No idea where to start

smonc1May 2, 2013

I am in need of assistance. We have done no lawn care for the past couple of years, other than mowing the lawn. We haven't wanted to use chemicals, but are not familiar with how to care for a lawn without chemicals. Finally, this year, we are committed to learning how to organically care for our weeds and yard overall. Our yard looks awful. It is covered in dandelions, little blue weed flowers, and another type of weed. We also have many bare patches. Now that it is May, what approach should we start with? Do we seed bare patches? Do we aerate? Do we fertilize? We honestly have no idea and would appreciate some help. I don't have a picture at the moment, but I could maybe get one. Most of our lawn is pretty shaded by very large trees. Thank you very much! Also, if anyone knows of where in the Chicago area we can buy the organic supplies, that would be great.

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Kimmsr(4a/5b-MI)

To decide the answers to those questions you need some information about your soil and what it needs. Start by contacting your nearest office of the university of Illinois Cooperative Extension Service and inquire at having a good, reliable soil test done. That should tell you what your soils pH is and why it is where it is as well as the major nutrients and the balance between them. Then dig in with these simple soil tests,
1) Soil test for organic matter. From that soil sample put enough of the rest to make a 4 inch level in a clear 1 quart jar, with a tight fitting lid. Fill that jar with water and replace the lid, tightly. Shake the jar vigorously and then let it stand for 24 hours. Your soil will settle out according to soil particle size and weight. For example, a good loam will have about 1-3/4 inch (about 45%) of sand on the bottom. about 1 inch (about 25%) of silt next, about 1 inch (25%) of clay above that, and about 1/4 inch (about 5%) of organic matter on the top.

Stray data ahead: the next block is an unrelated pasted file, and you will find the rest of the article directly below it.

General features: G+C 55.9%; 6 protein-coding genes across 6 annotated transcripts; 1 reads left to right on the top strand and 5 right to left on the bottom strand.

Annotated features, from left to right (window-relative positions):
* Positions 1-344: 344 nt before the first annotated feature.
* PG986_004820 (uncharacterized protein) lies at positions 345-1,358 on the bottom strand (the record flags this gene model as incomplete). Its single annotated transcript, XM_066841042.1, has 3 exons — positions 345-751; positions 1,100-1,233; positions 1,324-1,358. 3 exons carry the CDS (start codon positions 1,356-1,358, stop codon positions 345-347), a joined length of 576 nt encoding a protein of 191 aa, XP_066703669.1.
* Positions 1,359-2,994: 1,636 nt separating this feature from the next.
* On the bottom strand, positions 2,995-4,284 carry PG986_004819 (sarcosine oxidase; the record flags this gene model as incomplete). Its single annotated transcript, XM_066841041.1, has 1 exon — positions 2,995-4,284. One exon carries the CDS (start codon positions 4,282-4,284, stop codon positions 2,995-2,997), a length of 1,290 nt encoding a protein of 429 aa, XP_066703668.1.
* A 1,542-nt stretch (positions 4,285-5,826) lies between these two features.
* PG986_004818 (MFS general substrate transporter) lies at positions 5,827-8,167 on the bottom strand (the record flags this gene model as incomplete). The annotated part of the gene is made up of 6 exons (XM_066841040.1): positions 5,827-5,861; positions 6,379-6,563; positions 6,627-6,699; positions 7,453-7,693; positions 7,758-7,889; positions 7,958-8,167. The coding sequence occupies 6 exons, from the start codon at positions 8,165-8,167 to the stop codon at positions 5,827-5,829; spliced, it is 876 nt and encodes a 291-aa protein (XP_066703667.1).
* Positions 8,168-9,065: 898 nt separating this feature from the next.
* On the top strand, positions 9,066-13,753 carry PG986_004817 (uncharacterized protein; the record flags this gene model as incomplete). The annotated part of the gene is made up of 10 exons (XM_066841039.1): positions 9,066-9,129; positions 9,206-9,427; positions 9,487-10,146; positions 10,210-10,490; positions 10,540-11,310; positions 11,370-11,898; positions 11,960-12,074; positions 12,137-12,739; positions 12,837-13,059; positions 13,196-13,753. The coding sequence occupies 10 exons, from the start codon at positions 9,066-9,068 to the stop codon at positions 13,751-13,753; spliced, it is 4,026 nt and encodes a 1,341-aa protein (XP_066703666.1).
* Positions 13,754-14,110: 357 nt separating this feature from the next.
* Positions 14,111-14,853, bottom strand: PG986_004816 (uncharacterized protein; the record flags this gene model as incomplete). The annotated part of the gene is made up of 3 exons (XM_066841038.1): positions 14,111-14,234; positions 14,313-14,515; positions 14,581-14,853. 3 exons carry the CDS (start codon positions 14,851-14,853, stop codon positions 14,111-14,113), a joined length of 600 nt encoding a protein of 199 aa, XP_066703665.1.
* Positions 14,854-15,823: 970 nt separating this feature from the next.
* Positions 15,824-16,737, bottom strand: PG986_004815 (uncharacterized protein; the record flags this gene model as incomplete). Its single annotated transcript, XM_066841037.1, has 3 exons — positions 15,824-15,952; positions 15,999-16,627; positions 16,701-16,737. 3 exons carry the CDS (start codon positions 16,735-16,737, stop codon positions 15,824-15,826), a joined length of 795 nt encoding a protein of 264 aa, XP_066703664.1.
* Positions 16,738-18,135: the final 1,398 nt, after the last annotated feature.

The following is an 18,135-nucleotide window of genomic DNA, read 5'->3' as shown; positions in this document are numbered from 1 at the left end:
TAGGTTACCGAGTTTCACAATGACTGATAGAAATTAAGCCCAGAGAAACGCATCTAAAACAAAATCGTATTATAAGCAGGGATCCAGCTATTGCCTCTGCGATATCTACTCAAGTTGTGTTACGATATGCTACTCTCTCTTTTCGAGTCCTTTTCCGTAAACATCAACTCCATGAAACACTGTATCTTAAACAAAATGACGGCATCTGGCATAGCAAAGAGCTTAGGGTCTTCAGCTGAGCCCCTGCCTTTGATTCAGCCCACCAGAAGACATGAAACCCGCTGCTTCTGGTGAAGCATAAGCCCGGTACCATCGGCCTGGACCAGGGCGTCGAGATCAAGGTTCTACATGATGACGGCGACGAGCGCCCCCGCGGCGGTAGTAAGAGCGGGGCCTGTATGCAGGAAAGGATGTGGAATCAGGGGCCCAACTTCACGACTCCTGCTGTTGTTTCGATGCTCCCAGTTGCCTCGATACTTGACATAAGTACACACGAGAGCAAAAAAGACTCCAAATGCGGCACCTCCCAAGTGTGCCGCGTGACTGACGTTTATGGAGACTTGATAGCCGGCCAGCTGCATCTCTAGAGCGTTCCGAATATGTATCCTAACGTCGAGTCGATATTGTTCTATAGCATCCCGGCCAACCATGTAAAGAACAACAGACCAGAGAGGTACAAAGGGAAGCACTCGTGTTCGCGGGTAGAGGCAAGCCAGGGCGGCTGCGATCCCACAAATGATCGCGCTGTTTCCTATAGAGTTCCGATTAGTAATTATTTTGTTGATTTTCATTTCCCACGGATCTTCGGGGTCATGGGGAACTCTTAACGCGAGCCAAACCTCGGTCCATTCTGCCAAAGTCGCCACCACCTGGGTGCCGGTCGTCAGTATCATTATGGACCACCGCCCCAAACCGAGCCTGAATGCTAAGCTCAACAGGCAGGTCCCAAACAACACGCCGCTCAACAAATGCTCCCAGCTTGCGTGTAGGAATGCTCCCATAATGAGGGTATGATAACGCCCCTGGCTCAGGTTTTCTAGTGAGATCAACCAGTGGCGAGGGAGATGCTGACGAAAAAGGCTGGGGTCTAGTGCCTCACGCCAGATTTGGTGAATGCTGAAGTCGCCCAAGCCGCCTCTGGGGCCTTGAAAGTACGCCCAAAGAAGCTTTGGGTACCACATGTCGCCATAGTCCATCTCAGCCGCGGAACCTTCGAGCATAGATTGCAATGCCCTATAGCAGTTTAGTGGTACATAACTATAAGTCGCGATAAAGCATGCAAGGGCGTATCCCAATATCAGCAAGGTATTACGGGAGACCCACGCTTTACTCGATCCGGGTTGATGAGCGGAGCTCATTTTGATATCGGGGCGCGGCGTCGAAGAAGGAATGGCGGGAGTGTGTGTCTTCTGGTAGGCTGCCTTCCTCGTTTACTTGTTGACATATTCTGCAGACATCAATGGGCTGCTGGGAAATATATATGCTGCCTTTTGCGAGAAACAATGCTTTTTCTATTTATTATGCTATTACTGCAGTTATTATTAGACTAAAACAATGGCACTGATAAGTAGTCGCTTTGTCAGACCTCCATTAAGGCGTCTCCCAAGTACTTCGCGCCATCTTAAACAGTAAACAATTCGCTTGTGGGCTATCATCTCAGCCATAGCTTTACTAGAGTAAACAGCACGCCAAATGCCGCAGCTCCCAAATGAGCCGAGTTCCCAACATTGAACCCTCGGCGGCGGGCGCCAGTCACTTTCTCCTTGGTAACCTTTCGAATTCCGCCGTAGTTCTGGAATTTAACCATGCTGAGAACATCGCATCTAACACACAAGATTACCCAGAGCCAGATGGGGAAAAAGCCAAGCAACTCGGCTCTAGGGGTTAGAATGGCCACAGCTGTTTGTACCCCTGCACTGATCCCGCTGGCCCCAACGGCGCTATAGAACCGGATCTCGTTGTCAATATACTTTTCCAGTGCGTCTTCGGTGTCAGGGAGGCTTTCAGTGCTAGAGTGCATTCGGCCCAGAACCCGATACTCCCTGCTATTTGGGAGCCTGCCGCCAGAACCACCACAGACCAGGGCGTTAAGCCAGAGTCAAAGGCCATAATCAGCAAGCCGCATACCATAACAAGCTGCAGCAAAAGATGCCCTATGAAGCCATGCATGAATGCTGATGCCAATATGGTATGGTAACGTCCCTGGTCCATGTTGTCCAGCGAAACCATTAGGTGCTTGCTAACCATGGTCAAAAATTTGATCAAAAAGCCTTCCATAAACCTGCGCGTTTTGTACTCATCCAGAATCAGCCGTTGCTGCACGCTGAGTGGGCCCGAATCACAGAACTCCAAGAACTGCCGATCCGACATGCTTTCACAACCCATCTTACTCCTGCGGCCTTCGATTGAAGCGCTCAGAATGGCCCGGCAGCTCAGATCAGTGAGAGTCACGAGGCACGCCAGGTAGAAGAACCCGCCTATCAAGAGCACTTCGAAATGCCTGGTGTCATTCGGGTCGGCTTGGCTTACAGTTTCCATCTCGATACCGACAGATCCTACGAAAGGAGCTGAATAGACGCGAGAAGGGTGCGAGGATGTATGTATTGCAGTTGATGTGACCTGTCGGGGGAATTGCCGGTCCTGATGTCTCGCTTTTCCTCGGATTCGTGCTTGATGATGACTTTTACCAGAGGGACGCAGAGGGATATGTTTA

2) Drainage. Dig a hole 1 foot square and 1 foot deep and fill that with water. After that water drains away refill the hole with more water and time how long it takes that to drain away. Anything less than 2 hours and your soil drainsâ too quickly and needs more organic matter to slow that drainage down. Anything over 6 hours and the soil drains too slowly and needs lots of organic matter to speed it up.

3) Tilth. Take a handful of your slightly damp soil and squeeze it tightly. When the pressure is released the soil should hold together in that clump, but when poked with a finger that clump should fall apart.

4) Smell. What does your soil smell like? A pleasant, rich earthy odor? Putrid, offensive, repugnant odor? The more organic matter in your soil the more active the soil bacteria will be and the nicer your soil will smell.

5) Life. How many earthworms per shovel full were there? 5 or more indicates a pretty healthy soil. Fewer than 5, according to the Natural Resources Conservation Service, indicates a soil that is not healthy.

which can help you even more.
Turf grasses do have a difficult time growing in shade, because most need a lot of light. However, there are some varieties of turf grass that have evolved as tolerating some shade and the UI CES people will be able to tell you about them too.

Here is a link that might be useful: UI CES

    Bookmark   May 4, 2013 at 7:08AM
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